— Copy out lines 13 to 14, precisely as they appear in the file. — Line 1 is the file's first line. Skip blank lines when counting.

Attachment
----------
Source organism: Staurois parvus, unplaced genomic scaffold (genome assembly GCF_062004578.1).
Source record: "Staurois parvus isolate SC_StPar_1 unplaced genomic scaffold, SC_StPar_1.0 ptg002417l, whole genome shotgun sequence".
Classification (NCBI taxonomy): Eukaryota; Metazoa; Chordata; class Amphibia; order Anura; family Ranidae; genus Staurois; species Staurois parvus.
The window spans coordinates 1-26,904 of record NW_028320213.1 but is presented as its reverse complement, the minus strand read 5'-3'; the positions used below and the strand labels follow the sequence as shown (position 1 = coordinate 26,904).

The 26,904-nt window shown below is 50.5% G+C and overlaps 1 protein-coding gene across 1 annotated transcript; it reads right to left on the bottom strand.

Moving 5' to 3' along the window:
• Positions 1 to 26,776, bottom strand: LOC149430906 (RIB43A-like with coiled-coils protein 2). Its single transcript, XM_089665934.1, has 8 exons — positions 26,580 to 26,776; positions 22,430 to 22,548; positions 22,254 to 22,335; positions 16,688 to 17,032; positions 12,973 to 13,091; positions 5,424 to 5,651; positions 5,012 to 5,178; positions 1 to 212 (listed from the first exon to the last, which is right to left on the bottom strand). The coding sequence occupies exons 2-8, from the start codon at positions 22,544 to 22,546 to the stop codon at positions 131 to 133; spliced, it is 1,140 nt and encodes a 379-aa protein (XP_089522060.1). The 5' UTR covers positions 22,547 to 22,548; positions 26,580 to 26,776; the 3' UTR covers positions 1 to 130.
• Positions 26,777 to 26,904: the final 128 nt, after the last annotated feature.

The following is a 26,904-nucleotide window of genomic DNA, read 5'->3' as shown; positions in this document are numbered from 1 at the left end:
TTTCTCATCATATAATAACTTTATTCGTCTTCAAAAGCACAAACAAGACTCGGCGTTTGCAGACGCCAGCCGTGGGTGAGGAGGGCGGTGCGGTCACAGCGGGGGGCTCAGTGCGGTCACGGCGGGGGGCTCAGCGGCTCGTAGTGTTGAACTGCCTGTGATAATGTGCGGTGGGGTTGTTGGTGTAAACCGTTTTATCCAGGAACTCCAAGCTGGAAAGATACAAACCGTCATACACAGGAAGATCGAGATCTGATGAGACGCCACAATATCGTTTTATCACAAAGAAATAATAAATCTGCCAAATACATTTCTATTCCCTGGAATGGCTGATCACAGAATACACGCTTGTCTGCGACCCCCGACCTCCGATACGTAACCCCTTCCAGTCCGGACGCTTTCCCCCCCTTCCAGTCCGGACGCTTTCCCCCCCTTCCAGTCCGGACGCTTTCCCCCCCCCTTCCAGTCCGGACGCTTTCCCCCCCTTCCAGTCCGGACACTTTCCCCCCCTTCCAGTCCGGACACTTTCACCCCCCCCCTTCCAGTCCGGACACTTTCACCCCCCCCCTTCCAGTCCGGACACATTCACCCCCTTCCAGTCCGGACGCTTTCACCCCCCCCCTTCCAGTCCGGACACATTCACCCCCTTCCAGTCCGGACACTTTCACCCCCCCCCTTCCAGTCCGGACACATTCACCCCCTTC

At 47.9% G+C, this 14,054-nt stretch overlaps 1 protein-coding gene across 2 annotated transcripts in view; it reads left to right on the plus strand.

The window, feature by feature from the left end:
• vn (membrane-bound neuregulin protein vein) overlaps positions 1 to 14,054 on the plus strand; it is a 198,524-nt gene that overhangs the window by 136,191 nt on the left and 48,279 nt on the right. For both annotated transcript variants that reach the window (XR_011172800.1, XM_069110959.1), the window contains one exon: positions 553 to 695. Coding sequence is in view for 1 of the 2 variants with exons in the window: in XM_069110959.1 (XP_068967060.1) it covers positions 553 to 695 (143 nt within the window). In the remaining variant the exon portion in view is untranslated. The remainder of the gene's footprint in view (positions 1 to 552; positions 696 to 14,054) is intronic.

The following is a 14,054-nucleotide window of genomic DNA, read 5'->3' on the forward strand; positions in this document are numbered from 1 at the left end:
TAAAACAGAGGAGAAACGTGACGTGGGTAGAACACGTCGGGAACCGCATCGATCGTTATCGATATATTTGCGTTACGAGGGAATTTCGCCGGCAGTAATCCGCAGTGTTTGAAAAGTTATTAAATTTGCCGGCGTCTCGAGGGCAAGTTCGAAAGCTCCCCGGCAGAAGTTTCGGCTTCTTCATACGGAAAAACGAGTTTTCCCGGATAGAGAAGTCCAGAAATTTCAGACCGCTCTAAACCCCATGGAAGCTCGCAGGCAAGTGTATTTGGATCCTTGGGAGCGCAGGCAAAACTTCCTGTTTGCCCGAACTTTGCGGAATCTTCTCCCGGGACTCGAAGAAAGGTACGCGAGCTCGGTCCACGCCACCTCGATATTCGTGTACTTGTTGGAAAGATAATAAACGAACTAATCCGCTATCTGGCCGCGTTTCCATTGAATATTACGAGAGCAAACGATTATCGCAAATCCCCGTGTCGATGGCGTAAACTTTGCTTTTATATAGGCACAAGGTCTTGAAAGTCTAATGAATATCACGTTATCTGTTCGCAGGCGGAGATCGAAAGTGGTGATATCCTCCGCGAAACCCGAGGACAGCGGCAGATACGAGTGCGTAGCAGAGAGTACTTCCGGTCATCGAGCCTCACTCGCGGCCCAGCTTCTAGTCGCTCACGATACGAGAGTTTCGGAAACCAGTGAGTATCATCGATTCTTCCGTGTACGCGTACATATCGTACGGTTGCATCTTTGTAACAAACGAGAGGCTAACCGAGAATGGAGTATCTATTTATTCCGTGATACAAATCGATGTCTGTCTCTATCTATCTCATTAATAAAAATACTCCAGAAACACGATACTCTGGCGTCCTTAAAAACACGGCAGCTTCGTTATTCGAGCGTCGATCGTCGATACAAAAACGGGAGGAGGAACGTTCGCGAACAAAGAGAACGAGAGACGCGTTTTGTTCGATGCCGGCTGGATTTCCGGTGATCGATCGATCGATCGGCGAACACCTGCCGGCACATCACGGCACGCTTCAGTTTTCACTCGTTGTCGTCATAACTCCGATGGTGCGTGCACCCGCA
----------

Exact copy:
• vn (membrane-bound neuregulin protein vein) overlaps positions 1 to 14,054 on the plus strand; it is a 198,524-nt gene that overhangs the window by 136,191 nt on the left and 48,279 nt on the right. For both annotated transcript variants that reach the window (XR_011172800.1, XM_069110959.1), the window contains one exon: positions 553 to 695. Coding sequence is in view for 1 of the 2 variants with exons in the window: in XM_069110959.1 (XP_068967060.1) it covers positions 553 to 695 (143 nt within the window). In the remaining variant the exon portion in view is untranslated. The remainder of the gene's footprint in view (positions 1 to 552; positions 696 to 14,054) is intronic.

The following is a 14,054-nucleotide window of genomic DNA, read 5'->3' on the forward strand; positions in this document are numbered from 1 at the left end: